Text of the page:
Computing the centerlines is the first task to run after the initialisation of the local glacier directories and of the local topography.
Our algorithm is an implementation of the procedure described by Kienholz et al., (2014). Appart from some minor changes (mostly the choice of certain parameters), we stayed close to the original algorithm.
The relevant task is
In : graphics.plot_centerlines(gdir)
The glacier has a major centerline (the longest one), and
tributaries (in this case two ). The
Centerline objects are stored
as a list, the last one being
the major one. Navigation between inflows (can be more than one) and
outflow (only one or none) is facilitated by the
In : fls = gdir.read_pickle('centerlines') In : fls # a Centerline object Out: <oggm.core.centerlines.Centerline at 0x7fbb6fe4ce80> # make sure the first flowline realy flows into the major one: In : assert fls.flows_to is fls[-1]
At this stage, the centerline coordinates are still defined on the original
grid, and they are not considered as “flowlines” by OGGM. A rather simple task
tasks.initialize_flowlines()) converts them to flowlines which
now have a regular coordinate spacing along the flowline (which they will
keep for the rest of the workflow). The tail of the tributaries are cut
according to a distance threshold rule:
In : graphics.plot_centerlines(gdir, use_flowlines=True)
For the glacier to be able to grow we need to determine the flowlines
downstream of the current glacier geometry. This is done by the
In : graphics.plot_centerlines(gdir, use_flowlines=True, add_downstream=True)
The downsteam lines area also computed using a routing algorithm minimizing the distance to cover and upward slopes.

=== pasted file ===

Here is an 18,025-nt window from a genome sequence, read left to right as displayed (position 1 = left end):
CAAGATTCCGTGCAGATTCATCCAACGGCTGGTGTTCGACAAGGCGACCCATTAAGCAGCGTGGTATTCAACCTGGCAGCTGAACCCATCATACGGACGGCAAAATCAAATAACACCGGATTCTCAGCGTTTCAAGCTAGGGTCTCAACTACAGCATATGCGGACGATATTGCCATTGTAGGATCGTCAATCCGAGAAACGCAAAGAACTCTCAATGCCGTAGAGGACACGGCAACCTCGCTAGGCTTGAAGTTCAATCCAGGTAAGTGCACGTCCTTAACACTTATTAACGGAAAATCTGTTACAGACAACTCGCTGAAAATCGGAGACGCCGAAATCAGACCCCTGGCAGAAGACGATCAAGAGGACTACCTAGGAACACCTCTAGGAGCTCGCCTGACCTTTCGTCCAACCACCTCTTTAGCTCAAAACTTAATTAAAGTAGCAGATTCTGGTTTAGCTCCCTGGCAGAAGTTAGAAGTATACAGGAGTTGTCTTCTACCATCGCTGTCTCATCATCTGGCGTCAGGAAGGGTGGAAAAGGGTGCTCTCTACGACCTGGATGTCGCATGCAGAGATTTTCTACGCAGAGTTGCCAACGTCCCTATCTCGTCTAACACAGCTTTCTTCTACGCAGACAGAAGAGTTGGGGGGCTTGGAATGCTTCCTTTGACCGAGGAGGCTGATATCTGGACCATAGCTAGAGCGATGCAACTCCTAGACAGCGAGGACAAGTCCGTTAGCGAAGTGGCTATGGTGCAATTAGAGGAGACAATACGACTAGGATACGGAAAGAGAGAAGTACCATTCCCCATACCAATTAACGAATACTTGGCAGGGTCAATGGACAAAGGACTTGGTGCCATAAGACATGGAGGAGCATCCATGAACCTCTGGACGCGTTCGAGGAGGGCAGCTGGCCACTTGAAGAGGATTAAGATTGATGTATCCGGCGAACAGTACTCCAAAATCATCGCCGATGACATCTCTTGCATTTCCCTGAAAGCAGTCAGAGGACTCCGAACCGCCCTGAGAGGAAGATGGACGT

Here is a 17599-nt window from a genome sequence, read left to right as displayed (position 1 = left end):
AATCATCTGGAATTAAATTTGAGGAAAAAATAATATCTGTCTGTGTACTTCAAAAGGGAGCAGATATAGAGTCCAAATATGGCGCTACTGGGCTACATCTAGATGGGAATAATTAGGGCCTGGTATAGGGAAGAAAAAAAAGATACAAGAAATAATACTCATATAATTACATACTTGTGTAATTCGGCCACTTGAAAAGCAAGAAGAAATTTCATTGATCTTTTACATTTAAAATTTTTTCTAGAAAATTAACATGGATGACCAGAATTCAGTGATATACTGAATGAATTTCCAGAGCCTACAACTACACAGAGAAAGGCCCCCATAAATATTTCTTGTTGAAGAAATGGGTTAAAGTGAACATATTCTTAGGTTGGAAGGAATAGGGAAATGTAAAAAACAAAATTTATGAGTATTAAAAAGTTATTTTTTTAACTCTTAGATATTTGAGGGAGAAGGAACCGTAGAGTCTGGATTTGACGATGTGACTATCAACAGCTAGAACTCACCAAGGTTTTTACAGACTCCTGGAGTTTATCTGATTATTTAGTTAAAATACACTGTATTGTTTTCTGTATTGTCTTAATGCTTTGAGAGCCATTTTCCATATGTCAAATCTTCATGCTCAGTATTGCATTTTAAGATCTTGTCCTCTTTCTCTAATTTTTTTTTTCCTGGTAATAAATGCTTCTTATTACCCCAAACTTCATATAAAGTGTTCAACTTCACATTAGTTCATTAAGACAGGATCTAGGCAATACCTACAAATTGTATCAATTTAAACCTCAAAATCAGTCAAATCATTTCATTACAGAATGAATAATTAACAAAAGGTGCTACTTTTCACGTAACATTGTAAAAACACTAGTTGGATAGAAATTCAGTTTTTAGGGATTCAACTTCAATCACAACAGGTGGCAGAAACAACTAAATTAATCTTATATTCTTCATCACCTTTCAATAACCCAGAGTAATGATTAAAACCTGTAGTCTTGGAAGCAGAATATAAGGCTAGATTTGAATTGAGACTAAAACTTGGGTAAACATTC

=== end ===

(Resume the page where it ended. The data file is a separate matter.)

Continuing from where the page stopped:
Each flowline has it’s own “catchment area”. These areas are computed using similar flow routing methods as the one used for determining the flowlines. Their role is to attribute each glacier pixel to the right tributory (this will also influence the later computation of the glacier widths).
In : tasks.catchment_area(gdir) In : graphics.plot_catchment_areas(gdir)
Finally, the glacier widths are computed in two steps.
First, we compute the geometrical width at each grid point. The width is drawn from the intersection of a line normal to the flowline and either the glacier or the catchment outlines (when there are tributaries):
In : tasks.catchment_width_geom(gdir) I am densified (external_values, 10 elements) In : graphics.plot_catchment_width(gdir)
Then, these geometrical widths are corrected so that the altitude-area
distribution of the “flowline-glacier” is as close as possible as the actual
distribution of the glacier using its full 2D geometry. This job is done by
In : tasks.catchment_width_correction(gdir) In : graphics.plot_catchment_width(gdir, corrected=True)
Note that a perfect distribution is not possible since the sample size is not the same between the “1.5D” and the 2D representation of the glacier. OGGM deals with this by iteratively search for an altidute bin size which ensures that both representations have at least one element for each bin.
Shared setup for these examples:
import os import geopandas as gpd import oggm from oggm import cfg, tasks from oggm.utils import get_demo_file cfg.initialize() cfg.set_intersects_db(get_demo_file('rgi_intersect_oetztal.shp')) cfg.PATHS['dem_file'] = get_demo_file('hef_srtm.tif') base_dir = os.path.join(oggm.gettempdir(), 'OGGM_docs', 'Flowlines') entity = gpd.read_file(get_demo_file('HEF_MajDivide.shp')).iloc gdir = oggm.GlacierDirectory(entity, base_dir=base_dir) tasks.define_glacier_region(gdir, entity=entity) tasks.glacier_masks(gdir) tasks.compute_centerlines(gdir) tasks.initialize_flowlines(gdir) tasks.compute_downstream_line(gdir)